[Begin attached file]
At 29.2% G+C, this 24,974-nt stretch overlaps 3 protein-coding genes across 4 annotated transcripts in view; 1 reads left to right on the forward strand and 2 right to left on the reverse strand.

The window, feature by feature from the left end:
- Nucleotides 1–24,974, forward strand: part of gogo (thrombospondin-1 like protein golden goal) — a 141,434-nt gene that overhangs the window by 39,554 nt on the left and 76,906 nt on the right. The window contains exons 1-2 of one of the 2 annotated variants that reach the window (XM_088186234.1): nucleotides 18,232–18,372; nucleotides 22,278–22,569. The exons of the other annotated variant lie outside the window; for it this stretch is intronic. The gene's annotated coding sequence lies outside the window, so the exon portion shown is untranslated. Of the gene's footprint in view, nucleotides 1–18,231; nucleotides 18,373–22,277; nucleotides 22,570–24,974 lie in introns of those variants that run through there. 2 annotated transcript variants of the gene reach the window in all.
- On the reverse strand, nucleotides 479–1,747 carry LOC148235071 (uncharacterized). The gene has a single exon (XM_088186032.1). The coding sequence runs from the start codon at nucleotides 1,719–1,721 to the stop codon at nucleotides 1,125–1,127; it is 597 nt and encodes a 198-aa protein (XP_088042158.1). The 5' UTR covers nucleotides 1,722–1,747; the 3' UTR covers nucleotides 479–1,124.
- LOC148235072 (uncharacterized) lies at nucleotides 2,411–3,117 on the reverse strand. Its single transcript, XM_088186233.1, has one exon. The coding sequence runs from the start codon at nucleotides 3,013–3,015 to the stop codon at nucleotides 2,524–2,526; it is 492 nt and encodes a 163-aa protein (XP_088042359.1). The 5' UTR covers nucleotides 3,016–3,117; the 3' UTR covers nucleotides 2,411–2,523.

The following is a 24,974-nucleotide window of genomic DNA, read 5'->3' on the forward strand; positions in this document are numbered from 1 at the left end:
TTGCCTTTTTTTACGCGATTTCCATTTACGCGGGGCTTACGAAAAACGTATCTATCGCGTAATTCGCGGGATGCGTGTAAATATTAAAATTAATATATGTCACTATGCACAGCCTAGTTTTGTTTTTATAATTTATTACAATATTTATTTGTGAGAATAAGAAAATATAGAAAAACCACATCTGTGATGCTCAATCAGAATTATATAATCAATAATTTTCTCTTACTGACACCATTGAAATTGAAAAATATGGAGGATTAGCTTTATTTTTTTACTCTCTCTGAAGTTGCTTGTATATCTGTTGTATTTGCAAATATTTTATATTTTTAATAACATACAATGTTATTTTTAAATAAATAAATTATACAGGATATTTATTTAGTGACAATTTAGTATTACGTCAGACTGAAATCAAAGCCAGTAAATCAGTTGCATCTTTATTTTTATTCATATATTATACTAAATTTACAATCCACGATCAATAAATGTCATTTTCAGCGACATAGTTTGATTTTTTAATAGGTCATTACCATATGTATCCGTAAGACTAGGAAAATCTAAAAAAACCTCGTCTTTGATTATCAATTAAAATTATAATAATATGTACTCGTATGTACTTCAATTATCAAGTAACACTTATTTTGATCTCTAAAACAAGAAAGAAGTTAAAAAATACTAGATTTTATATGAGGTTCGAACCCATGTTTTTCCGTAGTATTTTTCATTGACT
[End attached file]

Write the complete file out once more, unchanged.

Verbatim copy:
At 29.2% G+C, this 24,974-nt stretch overlaps 3 protein-coding genes across 4 annotated transcripts in view; 1 reads left to right on the forward strand and 2 right to left on the reverse strand.

The window, feature by feature from the left end:
- Nucleotides 1–24,974, forward strand: part of gogo (thrombospondin-1 like protein golden goal) — a 141,434-nt gene that overhangs the window by 39,554 nt on the left and 76,906 nt on the right. The window contains exons 1-2 of one of the 2 annotated variants that reach the window (XM_088186234.1): nucleotides 18,232–18,372; nucleotides 22,278–22,569. The exons of the other annotated variant lie outside the window; for it this stretch is intronic. The gene's annotated coding sequence lies outside the window, so the exon portion shown is untranslated. Of the gene's footprint in view, nucleotides 1–18,231; nucleotides 18,373–22,277; nucleotides 22,570–24,974 lie in introns of those variants that run through there. 2 annotated transcript variants of the gene reach the window in all.
- On the reverse strand, nucleotides 479–1,747 carry LOC148235071 (uncharacterized). The gene has a single exon (XM_088186032.1). The coding sequence runs from the start codon at nucleotides 1,719–1,721 to the stop codon at nucleotides 1,125–1,127; it is 597 nt and encodes a 198-aa protein (XP_088042158.1). The 5' UTR covers nucleotides 1,722–1,747; the 3' UTR covers nucleotides 479–1,124.
- LOC148235072 (uncharacterized) lies at nucleotides 2,411–3,117 on the reverse strand. Its single transcript, XM_088186233.1, has one exon. The coding sequence runs from the start codon at nucleotides 3,013–3,015 to the stop codon at nucleotides 2,524–2,526; it is 492 nt and encodes a 163-aa protein (XP_088042359.1). The 5' UTR covers nucleotides 3,016–3,117; the 3' UTR covers nucleotides 2,411–2,523.

The following is a 24,974-nucleotide window of genomic DNA, read 5'->3' on the forward strand; positions in this document are numbered from 1 at the left end:
TTGCCTTTTTTTACGCGATTTCCATTTACGCGGGGCTTACGAAAAACGTATCTATCGCGTAATTCGCGGGATGCGTGTAAATATTAAAATTAATATATGTCACTATGCACAGCCTAGTTTTGTTTTTATAATTTATTACAATATTTATTTGTGAGAATAAGAAAATATAGAAAAACCACATCTGTGATGCTCAATCAGAATTATATAATCAATAATTTTCTCTTACTGACACCATTGAAATTGAAAAATATGGAGGATTAGCTTTATTTTTTTACTCTCTCTGAAGTTGCTTGTATATCTGTTGTATTTGCAAATATTTTATATTTTTAATAACATACAATGTTATTTTTAAATAAATAAATTATACAGGATATTTATTTAGTGACAATTTAGTATTACGTCAGACTGAAATCAAAGCCAGTAAATCAGTTGCATCTTTATTTTTATTCATATATTATACTAAATTTACAATCCACGATCAATAAATGTCATTTTCAGCGACATAGTTTGATTTTTTAATAGGTCATTACCATATGTATCCGTAAGACTAGGAAAATCTAAAAAAACCTCGTCTTTGATTATCAATTAAAATTATAATAATATGTACTCGTATGTACTTCAATTATCAAGTAACACTTATTTTGATCTCTAAAACAAGAAAGAAGTTAAAAAATACTAGATTTTATATGAGGTTCGAACCCATGTTTTTCCGTAGTATTTTTCATTGACT